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Data stored in Apple's iCloud deemed 'safe' for most users

post #1 of 40
Thread Starter 
Unless you're sharing or storing information of importance to national security, information saved on Apple's servers through iCloud should be secure enough for the average person's needs, a new analysis has found.

Chris Foresman at Ars Technica took a closer look at Apple's iCloud in an effort answer the question: "How safe is my data stored in iCloud?" He came away with the conclusion that Apple's service is at least as safe as using any other remote server, and maybe even more than most.

"All data is transferred to computers and mobile devices using secure sockets layer via WebDAV, IMAP, or HTTP," he wrote, explaining that all data except notes and e-mails is encrypted on Apple's remote servers.

Aside from someone obtaining an e-mail address and password associated with an iCloud account, he found the service is "safe" from hackers, and regular users can feel confident with sharing their data.

One potential security concern could be an Apple employee with direct access to files and data on the company's servers. But the company's own privacy policy plainly states that the company takes "administrative, technical, and physical" cautions to safeguard data.

Apple does not publicly disclose how it encrypts user data when it is stored on its remote servers, but sources who spoke with Foresman indicated the company is relying on Microsoft Azure for iCloud, aligning with a rumor that surfaced last September.




"Using a WebDAV client, we were able to access some of our iCloud data by guessing the server name and path; once authenticated, that data was human readable," he wrote. "Since we know that Apple decrypts this kind of data, the company is likely using some type of file-system encryption that is decrypted on the fly when requested from an authenticated device or computer."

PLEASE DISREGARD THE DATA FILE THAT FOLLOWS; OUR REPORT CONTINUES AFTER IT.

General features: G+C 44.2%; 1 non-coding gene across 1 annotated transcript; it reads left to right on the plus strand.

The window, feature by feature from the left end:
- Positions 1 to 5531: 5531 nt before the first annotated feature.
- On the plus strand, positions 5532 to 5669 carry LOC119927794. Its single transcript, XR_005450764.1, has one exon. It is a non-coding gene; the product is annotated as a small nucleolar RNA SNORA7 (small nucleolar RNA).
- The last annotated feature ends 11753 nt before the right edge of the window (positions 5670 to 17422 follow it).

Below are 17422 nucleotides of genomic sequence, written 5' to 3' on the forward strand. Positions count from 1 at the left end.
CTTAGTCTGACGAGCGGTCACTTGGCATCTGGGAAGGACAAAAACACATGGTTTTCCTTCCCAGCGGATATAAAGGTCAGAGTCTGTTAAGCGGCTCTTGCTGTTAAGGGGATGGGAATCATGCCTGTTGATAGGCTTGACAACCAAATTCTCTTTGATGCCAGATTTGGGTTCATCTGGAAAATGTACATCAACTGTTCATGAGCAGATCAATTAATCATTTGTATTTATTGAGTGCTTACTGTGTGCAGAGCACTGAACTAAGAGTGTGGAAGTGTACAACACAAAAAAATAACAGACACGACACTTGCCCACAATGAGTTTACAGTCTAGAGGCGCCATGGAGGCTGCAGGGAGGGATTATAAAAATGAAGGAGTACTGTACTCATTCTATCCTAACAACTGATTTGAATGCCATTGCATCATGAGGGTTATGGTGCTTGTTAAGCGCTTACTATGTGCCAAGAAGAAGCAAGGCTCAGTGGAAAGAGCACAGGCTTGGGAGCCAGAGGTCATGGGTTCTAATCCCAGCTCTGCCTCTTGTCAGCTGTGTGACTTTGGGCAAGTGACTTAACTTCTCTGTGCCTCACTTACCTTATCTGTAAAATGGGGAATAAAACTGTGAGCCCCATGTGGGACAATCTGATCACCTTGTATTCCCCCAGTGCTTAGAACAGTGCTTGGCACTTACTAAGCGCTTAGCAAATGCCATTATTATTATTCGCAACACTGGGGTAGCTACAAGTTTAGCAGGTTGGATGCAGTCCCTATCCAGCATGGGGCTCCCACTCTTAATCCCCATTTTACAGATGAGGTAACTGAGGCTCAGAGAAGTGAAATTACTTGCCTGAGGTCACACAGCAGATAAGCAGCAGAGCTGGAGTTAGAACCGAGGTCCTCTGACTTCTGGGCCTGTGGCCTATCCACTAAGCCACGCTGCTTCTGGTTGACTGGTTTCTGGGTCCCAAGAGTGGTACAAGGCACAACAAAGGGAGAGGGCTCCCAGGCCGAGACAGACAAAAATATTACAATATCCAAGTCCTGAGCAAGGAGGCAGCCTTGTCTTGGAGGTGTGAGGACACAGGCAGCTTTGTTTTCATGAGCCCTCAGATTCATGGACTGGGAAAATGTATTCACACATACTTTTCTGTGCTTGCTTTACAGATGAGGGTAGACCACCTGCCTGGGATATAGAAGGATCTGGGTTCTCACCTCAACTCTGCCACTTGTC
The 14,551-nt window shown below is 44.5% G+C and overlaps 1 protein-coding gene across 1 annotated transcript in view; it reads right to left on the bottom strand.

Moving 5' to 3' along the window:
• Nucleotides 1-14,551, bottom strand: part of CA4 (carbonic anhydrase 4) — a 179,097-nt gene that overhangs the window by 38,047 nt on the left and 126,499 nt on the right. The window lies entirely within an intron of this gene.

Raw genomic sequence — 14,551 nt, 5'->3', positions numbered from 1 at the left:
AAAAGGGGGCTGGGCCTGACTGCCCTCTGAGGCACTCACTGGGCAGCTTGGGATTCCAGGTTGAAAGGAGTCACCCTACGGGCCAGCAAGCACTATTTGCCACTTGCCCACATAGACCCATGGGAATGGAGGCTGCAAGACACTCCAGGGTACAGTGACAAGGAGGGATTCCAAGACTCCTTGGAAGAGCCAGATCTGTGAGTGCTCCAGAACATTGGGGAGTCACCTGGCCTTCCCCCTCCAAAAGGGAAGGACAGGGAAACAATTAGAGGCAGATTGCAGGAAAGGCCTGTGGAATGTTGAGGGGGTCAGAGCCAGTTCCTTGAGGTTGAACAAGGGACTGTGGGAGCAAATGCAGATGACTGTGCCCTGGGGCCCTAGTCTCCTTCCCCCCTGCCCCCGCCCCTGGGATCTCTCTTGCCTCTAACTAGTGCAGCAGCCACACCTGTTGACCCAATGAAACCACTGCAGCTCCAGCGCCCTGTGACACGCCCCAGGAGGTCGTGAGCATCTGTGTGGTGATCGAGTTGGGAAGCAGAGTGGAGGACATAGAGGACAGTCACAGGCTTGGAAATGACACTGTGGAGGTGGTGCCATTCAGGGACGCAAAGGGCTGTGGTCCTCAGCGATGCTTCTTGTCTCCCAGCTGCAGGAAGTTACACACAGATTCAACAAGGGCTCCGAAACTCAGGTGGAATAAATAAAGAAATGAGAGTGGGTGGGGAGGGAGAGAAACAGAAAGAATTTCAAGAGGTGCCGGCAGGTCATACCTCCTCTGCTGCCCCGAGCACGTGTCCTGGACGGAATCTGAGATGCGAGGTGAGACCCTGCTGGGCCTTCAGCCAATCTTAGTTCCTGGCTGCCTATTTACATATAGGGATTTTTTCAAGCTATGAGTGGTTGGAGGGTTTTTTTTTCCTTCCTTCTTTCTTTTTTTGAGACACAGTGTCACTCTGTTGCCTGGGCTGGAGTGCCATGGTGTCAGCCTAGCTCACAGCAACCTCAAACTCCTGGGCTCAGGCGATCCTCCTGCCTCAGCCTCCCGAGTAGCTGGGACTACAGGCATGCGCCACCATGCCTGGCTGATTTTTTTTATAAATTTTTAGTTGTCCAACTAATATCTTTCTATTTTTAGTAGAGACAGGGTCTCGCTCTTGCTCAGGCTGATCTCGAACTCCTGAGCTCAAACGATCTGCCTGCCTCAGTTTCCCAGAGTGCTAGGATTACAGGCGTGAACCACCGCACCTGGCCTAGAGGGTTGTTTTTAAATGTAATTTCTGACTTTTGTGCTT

E-mail is not encrypted through iCloud because no mainstream consumer IMAP providers encrypt messages on disk. Instead, messages are usually encrypted by the e-mail client and then decrypted by the receiver using a shared key.

As for notes, they are shared using IMAP to allow syncing with the Mail application in OS X 10.7 Lion. Foresman theorized that may change with the forthcoming release of OS X 10.8 Mountain Lion, which will have its own dedicated Notes application.

The iCloud umbrella of services launched last October, replacing Apple's previous cloud-based option, MobileMe. It includes former MobileMe services like Find My iPhone, Mail and Contacts, as well as Documents in the Cloud, iTunes in the Cloud and more.

[ View article on AppleInsider ]
post #2 of 40
I recently enabled iCloud for Numbers on my iPad, even though I dont own Numbers on Mac or anyplace else, and its great as an automatic remote backup! Better than Time Machine. Every change I make is backed up to the cloud within seconds. I need that peace of mind if Im going to switch my accounting to iPad. Which I am now doing

Even if I never actually care about synching that work, having such a complete and painless backup is terrific peace of mind. (I do, in addition, download the file from iCloud to my Mac as another local backup occasionally. And even without Numbers I can view the file on Mac, which is nice.)
post #3 of 40
The dynamic duo of iCloud and Time Machine not only gives me peace of mind when working with important documents, but also takes a huge burden off of the storage capacity of my new iPad. I have a feeling that in the near future, storage capacities of mobile devices will matter less and less, especially if you have a cellular enabled device
post #4 of 40
Wake me up when NSA or CESG come up with an endorsement...
post #5 of 40
Quote:
Originally Posted by tyler82 View Post